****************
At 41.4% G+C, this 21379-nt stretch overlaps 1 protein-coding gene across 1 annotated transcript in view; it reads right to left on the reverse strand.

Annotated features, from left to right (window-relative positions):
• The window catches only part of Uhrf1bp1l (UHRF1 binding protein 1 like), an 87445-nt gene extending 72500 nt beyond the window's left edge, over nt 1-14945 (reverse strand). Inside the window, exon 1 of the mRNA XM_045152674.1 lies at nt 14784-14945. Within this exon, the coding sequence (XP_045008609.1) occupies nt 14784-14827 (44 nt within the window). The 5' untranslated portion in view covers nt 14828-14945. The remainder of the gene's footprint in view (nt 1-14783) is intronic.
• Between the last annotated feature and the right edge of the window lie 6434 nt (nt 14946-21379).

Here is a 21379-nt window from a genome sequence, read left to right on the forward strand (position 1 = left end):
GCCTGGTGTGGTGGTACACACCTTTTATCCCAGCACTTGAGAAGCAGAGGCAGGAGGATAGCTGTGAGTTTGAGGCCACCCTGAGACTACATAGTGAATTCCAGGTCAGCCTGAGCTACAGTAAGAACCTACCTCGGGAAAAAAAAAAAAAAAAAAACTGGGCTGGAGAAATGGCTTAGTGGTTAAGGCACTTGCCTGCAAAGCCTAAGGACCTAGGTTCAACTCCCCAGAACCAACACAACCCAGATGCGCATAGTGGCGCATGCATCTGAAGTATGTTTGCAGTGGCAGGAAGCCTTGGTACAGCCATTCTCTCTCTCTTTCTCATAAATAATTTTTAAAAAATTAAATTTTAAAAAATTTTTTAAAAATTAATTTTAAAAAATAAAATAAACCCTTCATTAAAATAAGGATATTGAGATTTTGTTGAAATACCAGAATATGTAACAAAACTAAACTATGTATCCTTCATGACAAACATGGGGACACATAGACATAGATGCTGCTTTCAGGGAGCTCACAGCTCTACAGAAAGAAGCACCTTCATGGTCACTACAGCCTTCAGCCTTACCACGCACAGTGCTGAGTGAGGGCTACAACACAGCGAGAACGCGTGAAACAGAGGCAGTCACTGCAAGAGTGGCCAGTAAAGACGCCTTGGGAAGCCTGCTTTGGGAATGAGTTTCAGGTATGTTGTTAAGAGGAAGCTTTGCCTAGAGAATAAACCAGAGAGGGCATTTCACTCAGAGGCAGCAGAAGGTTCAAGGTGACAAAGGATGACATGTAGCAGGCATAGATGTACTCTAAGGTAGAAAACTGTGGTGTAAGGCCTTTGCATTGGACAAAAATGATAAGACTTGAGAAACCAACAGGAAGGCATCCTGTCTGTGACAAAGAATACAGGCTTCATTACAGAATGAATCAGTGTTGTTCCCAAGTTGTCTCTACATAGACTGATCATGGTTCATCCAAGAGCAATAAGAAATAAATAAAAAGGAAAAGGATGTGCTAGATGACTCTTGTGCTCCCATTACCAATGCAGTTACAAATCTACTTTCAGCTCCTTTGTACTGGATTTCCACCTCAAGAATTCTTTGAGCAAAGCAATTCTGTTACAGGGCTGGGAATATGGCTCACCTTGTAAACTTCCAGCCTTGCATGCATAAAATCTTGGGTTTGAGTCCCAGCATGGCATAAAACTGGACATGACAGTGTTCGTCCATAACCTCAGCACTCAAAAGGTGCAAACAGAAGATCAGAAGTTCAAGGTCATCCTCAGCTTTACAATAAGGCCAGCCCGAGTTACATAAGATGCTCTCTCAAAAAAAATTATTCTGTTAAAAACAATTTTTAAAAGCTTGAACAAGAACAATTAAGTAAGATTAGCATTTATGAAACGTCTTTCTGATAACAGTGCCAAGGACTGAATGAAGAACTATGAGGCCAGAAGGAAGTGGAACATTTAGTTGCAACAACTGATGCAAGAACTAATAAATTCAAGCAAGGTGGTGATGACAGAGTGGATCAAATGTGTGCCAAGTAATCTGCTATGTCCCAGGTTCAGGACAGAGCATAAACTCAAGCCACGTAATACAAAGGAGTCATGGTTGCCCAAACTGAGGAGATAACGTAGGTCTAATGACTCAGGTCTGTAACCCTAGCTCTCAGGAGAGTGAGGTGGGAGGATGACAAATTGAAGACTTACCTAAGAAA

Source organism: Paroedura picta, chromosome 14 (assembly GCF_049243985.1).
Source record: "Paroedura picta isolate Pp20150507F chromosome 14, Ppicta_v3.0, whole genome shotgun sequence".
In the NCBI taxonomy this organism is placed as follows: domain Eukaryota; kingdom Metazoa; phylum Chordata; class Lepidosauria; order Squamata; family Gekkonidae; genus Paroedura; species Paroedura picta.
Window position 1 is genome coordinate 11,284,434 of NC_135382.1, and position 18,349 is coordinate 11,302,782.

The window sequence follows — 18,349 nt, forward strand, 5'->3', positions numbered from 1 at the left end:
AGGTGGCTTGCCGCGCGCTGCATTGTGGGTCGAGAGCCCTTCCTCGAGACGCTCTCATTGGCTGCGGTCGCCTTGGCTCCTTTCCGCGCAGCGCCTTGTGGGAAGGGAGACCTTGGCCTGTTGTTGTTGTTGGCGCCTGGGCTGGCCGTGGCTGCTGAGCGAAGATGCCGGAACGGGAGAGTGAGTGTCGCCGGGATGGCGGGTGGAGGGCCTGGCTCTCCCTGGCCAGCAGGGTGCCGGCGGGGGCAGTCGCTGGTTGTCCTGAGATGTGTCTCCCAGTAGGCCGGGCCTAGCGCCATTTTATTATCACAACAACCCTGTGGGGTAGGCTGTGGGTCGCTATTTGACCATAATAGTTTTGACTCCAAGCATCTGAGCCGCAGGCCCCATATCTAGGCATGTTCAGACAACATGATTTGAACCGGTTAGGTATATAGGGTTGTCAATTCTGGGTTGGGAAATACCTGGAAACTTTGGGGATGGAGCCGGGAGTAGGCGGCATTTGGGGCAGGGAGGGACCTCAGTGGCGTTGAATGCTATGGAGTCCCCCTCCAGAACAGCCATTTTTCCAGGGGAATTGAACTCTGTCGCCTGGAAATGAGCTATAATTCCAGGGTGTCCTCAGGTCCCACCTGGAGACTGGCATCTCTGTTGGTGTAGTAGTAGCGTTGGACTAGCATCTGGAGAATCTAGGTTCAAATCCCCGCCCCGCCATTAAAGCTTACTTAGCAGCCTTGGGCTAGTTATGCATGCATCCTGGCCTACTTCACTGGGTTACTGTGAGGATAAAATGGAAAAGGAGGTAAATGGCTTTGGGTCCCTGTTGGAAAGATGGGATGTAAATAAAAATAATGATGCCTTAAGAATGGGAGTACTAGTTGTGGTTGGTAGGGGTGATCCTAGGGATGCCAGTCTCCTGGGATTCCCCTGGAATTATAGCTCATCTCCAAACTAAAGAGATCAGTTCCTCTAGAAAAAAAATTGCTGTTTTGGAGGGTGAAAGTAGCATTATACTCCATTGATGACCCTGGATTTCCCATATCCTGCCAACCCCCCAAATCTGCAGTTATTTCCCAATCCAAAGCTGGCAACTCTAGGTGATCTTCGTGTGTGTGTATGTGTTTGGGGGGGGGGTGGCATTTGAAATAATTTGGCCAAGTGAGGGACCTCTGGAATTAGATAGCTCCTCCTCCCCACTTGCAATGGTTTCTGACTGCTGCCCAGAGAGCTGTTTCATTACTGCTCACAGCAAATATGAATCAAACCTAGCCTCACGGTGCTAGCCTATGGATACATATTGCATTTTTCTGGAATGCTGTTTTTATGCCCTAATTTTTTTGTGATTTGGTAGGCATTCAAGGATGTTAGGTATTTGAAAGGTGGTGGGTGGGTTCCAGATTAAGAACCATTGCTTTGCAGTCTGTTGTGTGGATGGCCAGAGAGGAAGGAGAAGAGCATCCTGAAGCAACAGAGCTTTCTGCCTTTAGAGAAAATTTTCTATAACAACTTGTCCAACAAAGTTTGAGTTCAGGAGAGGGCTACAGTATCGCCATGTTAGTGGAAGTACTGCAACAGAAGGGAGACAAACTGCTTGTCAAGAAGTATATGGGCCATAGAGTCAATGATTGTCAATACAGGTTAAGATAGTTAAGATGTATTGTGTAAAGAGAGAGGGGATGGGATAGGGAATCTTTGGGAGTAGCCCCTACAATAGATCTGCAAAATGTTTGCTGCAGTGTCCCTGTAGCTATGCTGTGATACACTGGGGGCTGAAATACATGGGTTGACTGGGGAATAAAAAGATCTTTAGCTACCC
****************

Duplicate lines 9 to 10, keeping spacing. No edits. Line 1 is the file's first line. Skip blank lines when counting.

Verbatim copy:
In the NCBI taxonomy this organism is placed as follows: domain Eukaryota; kingdom Metazoa; phylum Chordata; class Lepidosauria; order Squamata; family Gekkonidae; genus Paroedura; species Paroedura picta.
Window position 1 is genome coordinate 11,284,434 of NC_135382.1, and position 18,349 is coordinate 11,302,782.